Sustainability in the workplace has become significant issue for businesses who are constantly faced with the challenge of embedding sustainability into their cultures and ‘shaping’ sustainable attitudes and behaviours in their people. According to one report, 73% of Australian employees feel that it is important or very important for their organisation to behave sustainably (2012 Attitudes and behaviours towards sustainability in the workplace and at home). Further, a 2010 Accenture report demonstrated that 93% of CEOs believe that sustainability issues will be critical to the future success of their business.
The appeal of sustainable buildings
Building tenants want environmentally sustainable, healthy and productive workspaces that demonstrate their commitment to corporate social responsibility. The Colliers International 2012 Office Tenant Survey demonstrated that 95% of tenants said they wanted to occupy a ‘green’ building, up from 75% in 2010. Another study by Jones Lang LaSalle and CoreNet Global (2010) showed that 48% of Corporate Real Estate (CRE) executives would pay up to 10% more rent to occupy a sustainable building. Contributing to the appeal, Green Star-certified buildings produce 62% fewer greenhouse gas emissions than average Australian buildings and 45% fewer greenhouse gas emissions than if they had been built to meet minimum industry requirements (GBCA, 2013).
Last week, Mark Thomson (Schiavello’s Corporate Sustainability Principal) and I attended a Sustainability at Work workshop. The workshop focused on ‘engaging staff to achieve sustainable workplaces’ – an important topic at the moment as it’s PEOPLE who play the most imperative role is supporting workplace sustainability strategies.
Initially, it was important to understand what ‘sustainability’ actually means. It is now recognised that sustainable workplaces should positively impact the triple bottom line of a business contributing to:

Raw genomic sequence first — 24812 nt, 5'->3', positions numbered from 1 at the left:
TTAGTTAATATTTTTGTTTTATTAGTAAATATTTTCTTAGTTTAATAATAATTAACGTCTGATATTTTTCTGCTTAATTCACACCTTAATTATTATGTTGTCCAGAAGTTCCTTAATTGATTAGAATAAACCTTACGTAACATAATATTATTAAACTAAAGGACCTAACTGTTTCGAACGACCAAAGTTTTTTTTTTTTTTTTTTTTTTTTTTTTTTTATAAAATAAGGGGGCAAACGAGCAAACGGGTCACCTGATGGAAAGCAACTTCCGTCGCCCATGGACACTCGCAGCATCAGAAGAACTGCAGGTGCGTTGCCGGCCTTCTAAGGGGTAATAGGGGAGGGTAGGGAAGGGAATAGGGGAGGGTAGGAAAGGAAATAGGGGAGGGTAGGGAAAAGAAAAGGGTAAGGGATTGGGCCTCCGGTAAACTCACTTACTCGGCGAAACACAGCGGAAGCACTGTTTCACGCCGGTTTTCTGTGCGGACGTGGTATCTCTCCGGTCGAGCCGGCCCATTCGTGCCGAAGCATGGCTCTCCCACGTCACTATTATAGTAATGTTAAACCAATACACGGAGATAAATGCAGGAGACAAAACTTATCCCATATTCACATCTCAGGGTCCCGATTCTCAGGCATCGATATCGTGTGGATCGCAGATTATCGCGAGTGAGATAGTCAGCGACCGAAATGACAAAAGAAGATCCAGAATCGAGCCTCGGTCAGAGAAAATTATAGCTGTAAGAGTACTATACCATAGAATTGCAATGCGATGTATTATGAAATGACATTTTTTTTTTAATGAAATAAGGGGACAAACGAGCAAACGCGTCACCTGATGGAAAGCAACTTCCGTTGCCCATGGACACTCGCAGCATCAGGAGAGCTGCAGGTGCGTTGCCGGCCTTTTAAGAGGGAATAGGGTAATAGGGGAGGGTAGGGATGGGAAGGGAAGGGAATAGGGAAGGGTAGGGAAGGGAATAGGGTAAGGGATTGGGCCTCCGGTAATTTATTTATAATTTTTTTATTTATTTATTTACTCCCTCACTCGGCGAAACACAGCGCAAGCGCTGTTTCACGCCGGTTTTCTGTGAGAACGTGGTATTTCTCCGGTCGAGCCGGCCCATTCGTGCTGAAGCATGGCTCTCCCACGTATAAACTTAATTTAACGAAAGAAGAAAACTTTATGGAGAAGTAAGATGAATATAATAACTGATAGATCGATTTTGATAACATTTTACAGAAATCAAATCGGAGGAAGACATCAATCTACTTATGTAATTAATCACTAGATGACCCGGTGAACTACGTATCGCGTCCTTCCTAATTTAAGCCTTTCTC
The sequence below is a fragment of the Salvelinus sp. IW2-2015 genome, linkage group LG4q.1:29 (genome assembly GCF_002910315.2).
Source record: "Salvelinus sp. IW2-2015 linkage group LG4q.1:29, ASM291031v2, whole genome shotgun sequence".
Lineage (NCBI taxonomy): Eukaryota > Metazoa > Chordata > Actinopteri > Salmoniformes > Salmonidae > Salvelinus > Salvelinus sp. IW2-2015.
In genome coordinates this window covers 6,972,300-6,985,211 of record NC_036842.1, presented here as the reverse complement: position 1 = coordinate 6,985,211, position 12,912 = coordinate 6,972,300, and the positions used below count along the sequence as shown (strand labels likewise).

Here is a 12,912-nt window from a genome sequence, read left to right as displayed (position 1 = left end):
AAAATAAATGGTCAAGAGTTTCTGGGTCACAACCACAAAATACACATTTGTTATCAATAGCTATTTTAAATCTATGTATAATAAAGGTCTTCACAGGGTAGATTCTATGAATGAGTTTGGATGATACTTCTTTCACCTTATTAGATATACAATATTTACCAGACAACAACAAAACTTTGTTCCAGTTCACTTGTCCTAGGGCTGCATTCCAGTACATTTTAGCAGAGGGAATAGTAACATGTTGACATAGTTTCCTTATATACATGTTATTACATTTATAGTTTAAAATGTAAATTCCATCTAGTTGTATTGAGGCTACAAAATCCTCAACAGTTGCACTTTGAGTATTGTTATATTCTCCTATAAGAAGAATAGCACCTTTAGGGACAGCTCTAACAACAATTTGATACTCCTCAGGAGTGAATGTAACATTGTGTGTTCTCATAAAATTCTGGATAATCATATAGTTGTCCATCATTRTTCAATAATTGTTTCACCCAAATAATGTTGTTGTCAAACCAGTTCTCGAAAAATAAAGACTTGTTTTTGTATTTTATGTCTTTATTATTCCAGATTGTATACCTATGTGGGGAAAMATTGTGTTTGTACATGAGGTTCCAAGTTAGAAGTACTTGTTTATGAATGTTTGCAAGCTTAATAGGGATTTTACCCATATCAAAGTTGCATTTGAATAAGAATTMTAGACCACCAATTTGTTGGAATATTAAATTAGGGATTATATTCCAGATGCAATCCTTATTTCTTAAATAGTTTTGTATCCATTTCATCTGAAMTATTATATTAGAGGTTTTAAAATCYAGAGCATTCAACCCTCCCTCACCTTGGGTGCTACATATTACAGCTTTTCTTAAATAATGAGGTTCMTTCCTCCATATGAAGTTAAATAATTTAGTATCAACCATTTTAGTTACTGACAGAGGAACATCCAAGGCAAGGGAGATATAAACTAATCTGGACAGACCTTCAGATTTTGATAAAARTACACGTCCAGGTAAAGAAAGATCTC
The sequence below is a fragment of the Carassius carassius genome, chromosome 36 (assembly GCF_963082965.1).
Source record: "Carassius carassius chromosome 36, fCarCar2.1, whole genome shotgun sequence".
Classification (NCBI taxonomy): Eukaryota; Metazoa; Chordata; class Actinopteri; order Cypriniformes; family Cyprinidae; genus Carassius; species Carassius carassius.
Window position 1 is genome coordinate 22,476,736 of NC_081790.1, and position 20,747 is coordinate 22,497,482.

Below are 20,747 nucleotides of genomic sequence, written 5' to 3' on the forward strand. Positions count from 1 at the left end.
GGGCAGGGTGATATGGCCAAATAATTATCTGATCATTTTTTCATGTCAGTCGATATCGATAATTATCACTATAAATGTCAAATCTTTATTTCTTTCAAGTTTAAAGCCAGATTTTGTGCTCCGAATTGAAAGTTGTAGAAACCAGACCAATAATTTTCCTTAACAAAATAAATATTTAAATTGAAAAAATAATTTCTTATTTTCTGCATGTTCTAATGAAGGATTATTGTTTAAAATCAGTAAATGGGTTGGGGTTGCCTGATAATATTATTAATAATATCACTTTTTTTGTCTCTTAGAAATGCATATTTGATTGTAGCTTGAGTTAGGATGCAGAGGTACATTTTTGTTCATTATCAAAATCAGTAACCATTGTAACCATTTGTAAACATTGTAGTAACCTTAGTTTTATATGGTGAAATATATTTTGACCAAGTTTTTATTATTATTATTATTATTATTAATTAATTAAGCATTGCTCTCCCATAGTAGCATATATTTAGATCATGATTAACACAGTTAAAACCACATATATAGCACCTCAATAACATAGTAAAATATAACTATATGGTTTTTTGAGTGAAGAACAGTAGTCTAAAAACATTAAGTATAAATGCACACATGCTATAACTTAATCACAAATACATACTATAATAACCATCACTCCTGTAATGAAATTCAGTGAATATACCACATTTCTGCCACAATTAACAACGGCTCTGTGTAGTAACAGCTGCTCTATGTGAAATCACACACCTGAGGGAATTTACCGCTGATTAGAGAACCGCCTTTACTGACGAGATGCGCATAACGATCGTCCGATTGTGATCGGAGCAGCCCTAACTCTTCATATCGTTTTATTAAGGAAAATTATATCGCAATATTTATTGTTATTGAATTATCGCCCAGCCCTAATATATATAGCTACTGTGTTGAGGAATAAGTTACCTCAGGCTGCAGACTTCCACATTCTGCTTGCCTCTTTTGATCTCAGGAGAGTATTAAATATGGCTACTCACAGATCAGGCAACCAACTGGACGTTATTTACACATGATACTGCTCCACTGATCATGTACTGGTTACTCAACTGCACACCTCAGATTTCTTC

_Environmental and economic benefits (e.g. promoting efficient use of resources such as energy and water, and reducing greenhouse gas emissions)
_Social benefits (e.g. demonstrating corporate social responsibility and improving employee effectiveness through improved wellbeing and morale)
So how do you create a culture of sustainability within a workplace? The answer, like all effective change management, is to communicate with and involve employees in the change. Ultimately, the change needs to be embedded in the culture and employees need to be enabled to make the change with established autonomy and purpose.
Communication and involvement can assist with creating autonomy and purpose by fostering awareness and an understanding of why employees are participating in sustainable activities such as reducing travel or riding a bike to work and paper usage. Individually, employees need to be able to engage in the change behaviours without burden and feel as if they are contributing to something important. Collectively, the organisational culture needs to support sustainability with the right processes and procedures.
At Schiavello, we believe that sustainability must be integrated into every aspect of the workplace to ensure a positive future for all employees. Watch this space as we explore and share strategies for fostering and encouraging greater sustainability across the workplace and beyond.
Keti Malkoski, Schiavello Workplace Research Psychologist
Follow Keti on twitter @kmalkoski